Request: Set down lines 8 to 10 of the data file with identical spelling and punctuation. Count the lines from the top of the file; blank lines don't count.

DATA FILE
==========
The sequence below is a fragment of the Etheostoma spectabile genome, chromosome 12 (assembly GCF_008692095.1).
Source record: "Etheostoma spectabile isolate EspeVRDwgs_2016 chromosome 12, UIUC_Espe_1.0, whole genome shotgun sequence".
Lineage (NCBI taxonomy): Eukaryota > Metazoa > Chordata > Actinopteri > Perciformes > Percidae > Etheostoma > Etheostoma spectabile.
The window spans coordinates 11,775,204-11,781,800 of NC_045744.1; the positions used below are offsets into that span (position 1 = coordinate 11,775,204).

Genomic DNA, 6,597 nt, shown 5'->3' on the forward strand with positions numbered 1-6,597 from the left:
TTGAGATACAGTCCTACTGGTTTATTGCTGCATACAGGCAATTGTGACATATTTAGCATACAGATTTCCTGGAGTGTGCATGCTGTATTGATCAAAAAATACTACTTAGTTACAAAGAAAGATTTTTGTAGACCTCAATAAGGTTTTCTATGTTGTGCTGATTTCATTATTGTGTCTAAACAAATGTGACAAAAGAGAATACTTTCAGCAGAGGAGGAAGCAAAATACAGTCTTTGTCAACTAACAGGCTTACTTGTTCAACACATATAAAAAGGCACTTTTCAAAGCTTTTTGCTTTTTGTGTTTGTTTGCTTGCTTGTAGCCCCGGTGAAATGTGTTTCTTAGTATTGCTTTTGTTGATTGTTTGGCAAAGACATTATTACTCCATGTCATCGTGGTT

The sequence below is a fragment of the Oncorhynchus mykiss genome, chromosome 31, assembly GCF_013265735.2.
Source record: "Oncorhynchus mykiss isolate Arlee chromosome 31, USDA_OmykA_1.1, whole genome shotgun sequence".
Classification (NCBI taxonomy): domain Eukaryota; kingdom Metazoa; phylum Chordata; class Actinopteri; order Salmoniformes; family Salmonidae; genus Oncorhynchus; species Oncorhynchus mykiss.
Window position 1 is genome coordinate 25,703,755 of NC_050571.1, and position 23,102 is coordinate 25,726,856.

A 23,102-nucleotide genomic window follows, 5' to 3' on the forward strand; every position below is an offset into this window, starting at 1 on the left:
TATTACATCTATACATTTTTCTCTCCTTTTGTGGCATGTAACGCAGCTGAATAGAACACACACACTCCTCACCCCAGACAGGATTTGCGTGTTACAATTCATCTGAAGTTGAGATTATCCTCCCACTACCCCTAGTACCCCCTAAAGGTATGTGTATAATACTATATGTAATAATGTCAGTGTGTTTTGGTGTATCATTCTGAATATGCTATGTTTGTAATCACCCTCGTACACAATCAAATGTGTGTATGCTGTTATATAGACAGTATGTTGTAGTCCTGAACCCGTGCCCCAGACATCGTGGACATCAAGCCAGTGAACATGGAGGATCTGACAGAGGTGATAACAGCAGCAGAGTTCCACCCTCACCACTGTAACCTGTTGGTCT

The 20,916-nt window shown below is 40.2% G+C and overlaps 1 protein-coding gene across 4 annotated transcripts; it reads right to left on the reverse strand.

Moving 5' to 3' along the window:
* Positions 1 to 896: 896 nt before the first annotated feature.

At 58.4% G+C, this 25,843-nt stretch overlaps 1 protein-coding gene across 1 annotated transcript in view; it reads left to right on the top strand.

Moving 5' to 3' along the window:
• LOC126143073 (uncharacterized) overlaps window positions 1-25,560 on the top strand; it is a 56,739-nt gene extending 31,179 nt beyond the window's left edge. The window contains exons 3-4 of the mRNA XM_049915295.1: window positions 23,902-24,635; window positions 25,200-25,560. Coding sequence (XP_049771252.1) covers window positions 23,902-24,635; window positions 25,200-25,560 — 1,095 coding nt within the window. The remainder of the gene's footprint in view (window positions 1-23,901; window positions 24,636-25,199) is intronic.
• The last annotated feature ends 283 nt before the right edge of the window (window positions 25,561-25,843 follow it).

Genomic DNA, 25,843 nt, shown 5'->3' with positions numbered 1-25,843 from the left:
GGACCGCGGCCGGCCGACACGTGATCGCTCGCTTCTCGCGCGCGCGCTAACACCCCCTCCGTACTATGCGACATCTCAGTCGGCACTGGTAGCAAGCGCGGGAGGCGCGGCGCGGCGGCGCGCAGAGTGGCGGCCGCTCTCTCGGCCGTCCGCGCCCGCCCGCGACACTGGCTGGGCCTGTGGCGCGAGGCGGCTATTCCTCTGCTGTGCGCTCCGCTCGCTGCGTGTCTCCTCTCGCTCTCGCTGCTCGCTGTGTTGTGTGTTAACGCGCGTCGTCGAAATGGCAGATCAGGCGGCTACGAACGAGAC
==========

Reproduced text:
Source record: "Oncorhynchus mykiss isolate Arlee chromosome 31, USDA_OmykA_1.1, whole genome shotgun sequence".
Classification (NCBI taxonomy): domain Eukaryota; kingdom Metazoa; phylum Chordata; class Actinopteri; order Salmoniformes; family Salmonidae; genus Oncorhynchus; species Oncorhynchus mykiss.
Window position 1 is genome coordinate 25,703,755 of NC_050571.1, and position 23,102 is coordinate 25,726,856.